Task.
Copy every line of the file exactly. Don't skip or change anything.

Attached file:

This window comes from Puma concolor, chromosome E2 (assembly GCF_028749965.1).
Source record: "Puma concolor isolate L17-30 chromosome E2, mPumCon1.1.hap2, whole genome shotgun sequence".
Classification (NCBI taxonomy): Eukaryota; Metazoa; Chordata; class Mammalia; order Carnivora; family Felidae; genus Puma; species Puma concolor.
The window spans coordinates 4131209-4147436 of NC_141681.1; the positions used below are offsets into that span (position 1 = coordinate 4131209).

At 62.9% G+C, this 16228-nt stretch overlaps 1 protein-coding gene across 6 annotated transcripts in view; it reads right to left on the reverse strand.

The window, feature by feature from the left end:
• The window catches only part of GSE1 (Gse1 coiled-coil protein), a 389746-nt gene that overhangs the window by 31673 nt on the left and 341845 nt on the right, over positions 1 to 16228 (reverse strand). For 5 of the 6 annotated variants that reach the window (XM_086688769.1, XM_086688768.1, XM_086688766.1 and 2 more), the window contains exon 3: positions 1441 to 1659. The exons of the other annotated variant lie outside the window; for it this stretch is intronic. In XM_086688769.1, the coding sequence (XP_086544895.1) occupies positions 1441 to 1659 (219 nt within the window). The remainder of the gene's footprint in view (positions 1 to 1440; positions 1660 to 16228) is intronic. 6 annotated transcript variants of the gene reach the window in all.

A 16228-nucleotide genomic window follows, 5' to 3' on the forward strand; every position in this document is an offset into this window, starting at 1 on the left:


This window comes from Puma concolor, chromosome E2 (assembly GCF_028749965.1).
Source record: "Puma concolor isolate L17-30 chromosome E2, mPumCon1.1.hap2, whole genome shotgun sequence".
Classification (NCBI taxonomy): Eukaryota; Metazoa; Chordata; class Mammalia; order Carnivora; family Felidae; genus Puma; species Puma concolor.
The window spans coordinates 4131209-4147436 of NC_141681.1; the positions used below are offsets into that span (position 1 = coordinate 4131209).

At 62.9% G+C, this 16228-nt stretch overlaps 1 protein-coding gene across 6 annotated transcripts in view; it reads right to left on the reverse strand.

The window, feature by feature from the left end:
• The window catches only part of GSE1 (Gse1 coiled-coil protein), a 389746-nt gene that overhangs the window by 31673 nt on the left and 341845 nt on the right, over positions 1 to 16228 (reverse strand). For 5 of the 6 annotated variants that reach the window (XM_086688769.1, XM_086688768.1, XM_086688766.1 and 2 more), the window contains exon 3: positions 1441 to 1659. The exons of the other annotated variant lie outside the window; for it this stretch is intronic. In XM_086688769.1, the coding sequence (XP_086544895.1) occupies positions 1441 to 1659 (219 nt within the window). The remainder of the gene's footprint in view (positions 1 to 1440; positions 1660 to 16228) is intronic. 6 annotated transcript variants of the gene reach the window in all.

A 16228-nucleotide genomic window follows, 5' to 3' on the forward strand; every position in this document is an offset into this window, starting at 1 on the left: